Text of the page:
The Internal Medicine-Pediatrics (Med-Peds) Residency Program at University Hospitals Cleveland Medical Center, in collaboration with at Case Western Reserve University, is an academic program with large and well-known internal medicine and pediatric programs consistently ranked by U.S. News & World Report in both internal medicine and pediatrics subspecialties. Learn more about the program through the following FAQs:
- What are the unique aspects of the Med-Peds Residency Program at UH?
The strength of our program is ultimately found in the close-knit community of residents and faculty who support one another and learn from each other. We foster this community with a variety of events, regular gatherings, and peer mentorship networks, and we seek to recruit residents who value teamwork and community.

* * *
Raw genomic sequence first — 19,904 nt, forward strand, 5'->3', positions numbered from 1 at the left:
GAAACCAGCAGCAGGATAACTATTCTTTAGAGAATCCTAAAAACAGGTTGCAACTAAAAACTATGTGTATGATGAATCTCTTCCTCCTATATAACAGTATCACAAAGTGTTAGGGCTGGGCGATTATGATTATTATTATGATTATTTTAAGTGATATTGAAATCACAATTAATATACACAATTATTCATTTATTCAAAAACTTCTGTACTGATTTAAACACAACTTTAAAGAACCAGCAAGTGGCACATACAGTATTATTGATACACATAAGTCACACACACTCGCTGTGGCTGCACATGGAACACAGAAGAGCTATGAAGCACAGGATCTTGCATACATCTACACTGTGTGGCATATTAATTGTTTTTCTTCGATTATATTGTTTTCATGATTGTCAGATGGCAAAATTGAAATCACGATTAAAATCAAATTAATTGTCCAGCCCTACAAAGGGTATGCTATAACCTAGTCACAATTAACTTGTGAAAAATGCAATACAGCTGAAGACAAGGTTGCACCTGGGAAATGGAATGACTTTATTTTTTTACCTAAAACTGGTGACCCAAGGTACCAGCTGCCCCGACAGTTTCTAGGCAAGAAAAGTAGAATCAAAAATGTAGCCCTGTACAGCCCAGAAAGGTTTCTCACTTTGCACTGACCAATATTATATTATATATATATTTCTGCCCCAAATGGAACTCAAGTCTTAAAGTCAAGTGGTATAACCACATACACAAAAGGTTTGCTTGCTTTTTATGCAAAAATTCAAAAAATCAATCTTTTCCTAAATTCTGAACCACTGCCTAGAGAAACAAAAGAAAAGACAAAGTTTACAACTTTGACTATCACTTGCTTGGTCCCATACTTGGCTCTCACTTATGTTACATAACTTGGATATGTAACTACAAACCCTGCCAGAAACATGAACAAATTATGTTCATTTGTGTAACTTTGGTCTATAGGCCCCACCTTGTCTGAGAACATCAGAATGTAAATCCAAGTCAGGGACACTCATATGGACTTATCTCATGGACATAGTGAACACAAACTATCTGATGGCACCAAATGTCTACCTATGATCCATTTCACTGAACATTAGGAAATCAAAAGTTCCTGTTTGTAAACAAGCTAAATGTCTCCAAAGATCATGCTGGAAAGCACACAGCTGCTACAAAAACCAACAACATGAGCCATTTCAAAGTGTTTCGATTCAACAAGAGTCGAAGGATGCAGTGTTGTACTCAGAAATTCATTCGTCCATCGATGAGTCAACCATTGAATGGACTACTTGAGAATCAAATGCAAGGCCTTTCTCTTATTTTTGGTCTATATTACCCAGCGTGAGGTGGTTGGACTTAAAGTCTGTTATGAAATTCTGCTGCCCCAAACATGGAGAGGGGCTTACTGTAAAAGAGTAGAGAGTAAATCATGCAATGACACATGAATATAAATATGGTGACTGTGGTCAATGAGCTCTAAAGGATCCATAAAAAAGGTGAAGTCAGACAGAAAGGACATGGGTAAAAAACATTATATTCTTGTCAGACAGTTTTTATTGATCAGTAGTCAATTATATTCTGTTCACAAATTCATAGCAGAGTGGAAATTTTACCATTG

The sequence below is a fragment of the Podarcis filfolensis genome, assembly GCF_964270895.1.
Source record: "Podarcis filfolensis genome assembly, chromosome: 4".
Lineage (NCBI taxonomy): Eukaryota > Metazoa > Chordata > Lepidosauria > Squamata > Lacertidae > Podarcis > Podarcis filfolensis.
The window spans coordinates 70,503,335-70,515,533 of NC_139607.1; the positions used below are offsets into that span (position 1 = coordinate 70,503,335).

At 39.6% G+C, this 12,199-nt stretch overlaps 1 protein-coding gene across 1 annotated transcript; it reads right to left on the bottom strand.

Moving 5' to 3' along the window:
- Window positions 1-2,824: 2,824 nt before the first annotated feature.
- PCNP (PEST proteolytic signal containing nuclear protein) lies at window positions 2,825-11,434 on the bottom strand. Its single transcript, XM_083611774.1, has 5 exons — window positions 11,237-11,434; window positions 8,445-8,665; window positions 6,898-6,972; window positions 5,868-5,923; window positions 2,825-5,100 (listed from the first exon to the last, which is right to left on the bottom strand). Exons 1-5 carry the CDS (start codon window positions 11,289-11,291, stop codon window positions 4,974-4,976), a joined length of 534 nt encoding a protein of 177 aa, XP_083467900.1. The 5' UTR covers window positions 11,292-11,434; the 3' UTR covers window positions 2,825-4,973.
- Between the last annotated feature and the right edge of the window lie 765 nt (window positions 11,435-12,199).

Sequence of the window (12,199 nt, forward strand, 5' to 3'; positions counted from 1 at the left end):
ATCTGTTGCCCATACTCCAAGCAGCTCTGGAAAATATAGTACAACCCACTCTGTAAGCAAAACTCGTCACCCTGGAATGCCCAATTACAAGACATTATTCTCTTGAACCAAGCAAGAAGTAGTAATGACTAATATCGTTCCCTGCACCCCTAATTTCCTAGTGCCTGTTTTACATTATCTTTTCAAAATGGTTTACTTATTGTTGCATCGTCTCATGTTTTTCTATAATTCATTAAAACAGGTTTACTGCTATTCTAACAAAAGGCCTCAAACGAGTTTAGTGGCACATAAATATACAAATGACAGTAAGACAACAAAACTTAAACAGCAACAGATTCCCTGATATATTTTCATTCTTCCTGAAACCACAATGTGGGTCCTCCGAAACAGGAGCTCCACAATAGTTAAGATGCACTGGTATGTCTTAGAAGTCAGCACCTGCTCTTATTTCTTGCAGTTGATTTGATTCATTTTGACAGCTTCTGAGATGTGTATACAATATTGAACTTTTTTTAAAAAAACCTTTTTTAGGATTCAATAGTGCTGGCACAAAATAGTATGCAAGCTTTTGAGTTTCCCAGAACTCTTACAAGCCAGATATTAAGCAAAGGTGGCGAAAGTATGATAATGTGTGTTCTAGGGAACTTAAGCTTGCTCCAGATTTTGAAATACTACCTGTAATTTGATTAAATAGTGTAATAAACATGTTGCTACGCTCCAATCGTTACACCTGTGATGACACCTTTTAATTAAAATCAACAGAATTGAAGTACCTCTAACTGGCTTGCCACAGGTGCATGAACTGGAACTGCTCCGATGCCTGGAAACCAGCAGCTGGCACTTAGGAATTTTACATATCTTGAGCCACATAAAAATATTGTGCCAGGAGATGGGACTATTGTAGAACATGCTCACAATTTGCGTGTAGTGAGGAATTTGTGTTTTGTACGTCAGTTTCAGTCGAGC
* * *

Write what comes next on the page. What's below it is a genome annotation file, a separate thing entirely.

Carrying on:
The pediatric and adult hospitals are in separate, functionally free-standing but adjoined buildings, allowing us to experience full tertiary/quaternary care pediatric and adult hospitals with independent and separate facilities without ever having to step outside. The close geographic proximity enhances our ability to gather together regularly and helps keep our med-peds group close. Our med-peds residents are well-recognized and respected by the pediatric and medicine faculty and are well-integrated within each department. Most importantly, we have continued to recruit a hard-working and fun-loving, cohesive group of med-peds residents who support one another and socialize both inside and outside of the hospital.